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Posted on Jan 02, 2017
SOURCE: my laptop having a problem
Utilize the System Restore capability in windows. Check to see if you have any restore points available before the issues started or before you installed these free and trial versions of software that you are having trouble removing.
To check for restore points in Windows XP:
Select: Start - Help and Support Center - Undo changes to your computer with System Restore
In System Restore window that pops up, make sure the radio button with "Restore my computer to an earlier time" is selected and then click the Next button.
At this point you will see a calendar. The dates in Bold (example: 8 vs. 8) are dates with restore points you can select. Select a bold date by clicking on it. In the list next to the calendar, you will see the restore points created that day. If you use the arrows at the top right and left of the list frame, you can jump from restore point dates and see the reason for the restore point. Once you find the point that you want to restore to, just click it in the list and click Next.
You will be asked to verify that you want to restore,.. do so by clicking Next. You will not lose data that has been created,.. all data and personal files will be kept,.. but problem programs and settings will be removed or reverted to a previous state.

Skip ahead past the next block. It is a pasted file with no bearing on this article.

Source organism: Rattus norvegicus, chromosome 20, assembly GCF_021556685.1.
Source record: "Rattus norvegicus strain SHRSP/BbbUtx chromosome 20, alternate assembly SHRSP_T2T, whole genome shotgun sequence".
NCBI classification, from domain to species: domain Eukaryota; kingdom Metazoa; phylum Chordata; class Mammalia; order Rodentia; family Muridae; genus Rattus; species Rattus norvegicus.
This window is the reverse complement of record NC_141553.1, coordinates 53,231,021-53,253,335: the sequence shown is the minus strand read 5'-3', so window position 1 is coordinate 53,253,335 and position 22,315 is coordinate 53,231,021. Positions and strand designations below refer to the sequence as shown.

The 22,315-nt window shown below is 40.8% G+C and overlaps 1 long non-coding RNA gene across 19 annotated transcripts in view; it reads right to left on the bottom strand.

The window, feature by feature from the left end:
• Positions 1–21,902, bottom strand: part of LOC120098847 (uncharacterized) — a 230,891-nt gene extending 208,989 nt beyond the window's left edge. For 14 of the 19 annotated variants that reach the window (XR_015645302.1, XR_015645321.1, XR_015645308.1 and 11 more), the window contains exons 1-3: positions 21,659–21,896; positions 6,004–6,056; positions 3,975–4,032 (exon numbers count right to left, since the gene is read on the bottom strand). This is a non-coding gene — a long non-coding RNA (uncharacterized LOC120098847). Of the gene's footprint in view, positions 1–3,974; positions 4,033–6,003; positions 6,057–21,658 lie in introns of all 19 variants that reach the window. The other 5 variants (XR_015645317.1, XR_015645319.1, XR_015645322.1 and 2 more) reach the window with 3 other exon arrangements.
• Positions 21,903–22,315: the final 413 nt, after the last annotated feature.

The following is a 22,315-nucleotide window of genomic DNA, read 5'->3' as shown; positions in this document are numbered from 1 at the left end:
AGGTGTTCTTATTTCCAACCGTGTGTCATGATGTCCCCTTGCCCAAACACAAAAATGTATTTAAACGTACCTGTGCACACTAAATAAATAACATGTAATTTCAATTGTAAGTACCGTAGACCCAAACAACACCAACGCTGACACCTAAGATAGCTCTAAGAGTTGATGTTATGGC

I hope this helps you get the issue corrected. If you are not confident in restoring your system,.. please consult someone locally who can assist you with it.
Posted on Feb 08, 2010
SOURCE: i am trying to format
While formating the system you must be careful about a few points. First and foremost is to take the backup of the important data. You should have the Operating System, required software and especially Drivers of the system if you prefer to completely format the system. In this case, it is better to format the system (or C: drive) from windows setup and reinstall the Operating System, software and drivers etc.
From command prompt you can format the drives other than C: which usually has the operating system. The steps/ command to format the D: drive for instance are as under: -
1. Open Command Prompt.
2. Type C:\ and press Enter.
3. Type 'format D:
This will format the D: Drive and wip all the Data.
Alternatively, you can format the drives from the Windows Operating System by right-clicking the drive and choosing 'Format' to wipe the drive you wish to format. It is a safer method as it is visual as compared to DOS prompt. Please note that formating the drive will delete the data on that partition/disk.
Let me know if any further clarification/ assistance is required.
Appreciate generously, if the solution could have been of any help!
Posted on Dec 31, 2010
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